Does credit card jumping hurt your score?

Since 1986 No Money Down programs have counciled developing credit by withdrawing funds from one credit card & using it to pay another. The larger the ammount the better. It shows up under "alltime high" on the credit report. Withdraw $ from 1st CC , withdraw $ from 2nd CC & pay off 1st - withdraw $ from 3rd CC & pay 2nd. Keep going until you have as many CC as you want. I had 24 at one point in 1997. My credit report was spotless and I withdrew 160K out of the 24 cards all at once and bought my house

While this tactic may have worked for one individual, in general it is a practice to avoid.

Anytime a consumer applies for credit, the lender will do an inquiry into their credit history. This generally causes a deduction to the score. Controlling and limiting inquiries is part of the strategy to improve credit scores. Since your credit score is, in the most basic sense, a history of how you have managed debt, new accounts also cause deductions to the score. New accounts have no history yet.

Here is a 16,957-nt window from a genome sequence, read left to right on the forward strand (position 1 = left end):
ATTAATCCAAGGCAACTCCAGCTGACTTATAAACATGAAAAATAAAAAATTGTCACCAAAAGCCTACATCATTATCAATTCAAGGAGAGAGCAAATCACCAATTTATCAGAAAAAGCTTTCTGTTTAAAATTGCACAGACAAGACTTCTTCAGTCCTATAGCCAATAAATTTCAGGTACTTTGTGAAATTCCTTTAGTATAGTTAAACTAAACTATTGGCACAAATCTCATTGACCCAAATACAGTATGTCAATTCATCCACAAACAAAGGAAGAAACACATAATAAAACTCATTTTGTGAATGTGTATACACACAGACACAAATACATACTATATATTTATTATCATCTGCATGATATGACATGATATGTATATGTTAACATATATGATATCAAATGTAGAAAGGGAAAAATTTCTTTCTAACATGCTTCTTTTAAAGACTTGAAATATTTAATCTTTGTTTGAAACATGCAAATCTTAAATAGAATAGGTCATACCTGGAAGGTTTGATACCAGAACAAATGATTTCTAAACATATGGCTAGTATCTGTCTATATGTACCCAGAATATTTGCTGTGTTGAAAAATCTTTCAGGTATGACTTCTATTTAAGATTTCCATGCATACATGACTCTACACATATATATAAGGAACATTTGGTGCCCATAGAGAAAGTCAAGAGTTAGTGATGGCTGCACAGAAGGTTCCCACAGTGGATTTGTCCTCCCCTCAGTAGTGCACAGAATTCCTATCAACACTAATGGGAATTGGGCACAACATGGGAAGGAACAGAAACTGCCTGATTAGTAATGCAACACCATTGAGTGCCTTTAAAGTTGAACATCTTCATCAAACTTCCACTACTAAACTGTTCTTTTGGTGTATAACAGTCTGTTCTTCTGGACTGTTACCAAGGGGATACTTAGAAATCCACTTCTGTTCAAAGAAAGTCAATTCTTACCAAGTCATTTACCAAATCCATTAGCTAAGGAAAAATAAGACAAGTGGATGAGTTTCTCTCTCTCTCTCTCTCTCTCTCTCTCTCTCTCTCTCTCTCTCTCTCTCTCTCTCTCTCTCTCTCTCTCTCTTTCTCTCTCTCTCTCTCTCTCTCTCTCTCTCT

These deductions drop off sharply after 6 months and your score begins to receive additions based on how you are paying the account. So, any account held for less than 6 months is damaging to the score and is too "young" to confer benefits.

There is also a target range of the number of revolving accounts that maximum points. The range is two to four and includes both credit cards and other types of revolving accounts (like Home Equity Lines of Credit). Credit card jumping causes crazy variations in this section of the scoring software also, especially if the consumer is not attentive about having the accounts notated as "closed by consumer". Still another important component to increasing scores is the way revolving accounts are used. The industry term is "utilization". This describes the percentage of the balance in relation to the credit limit on any card.

Hopefully, you begin to see the complexity credit scoring programs and how difficult it is for an uninformed consumer to make the right choices. Educate yourself and use credit very carefully!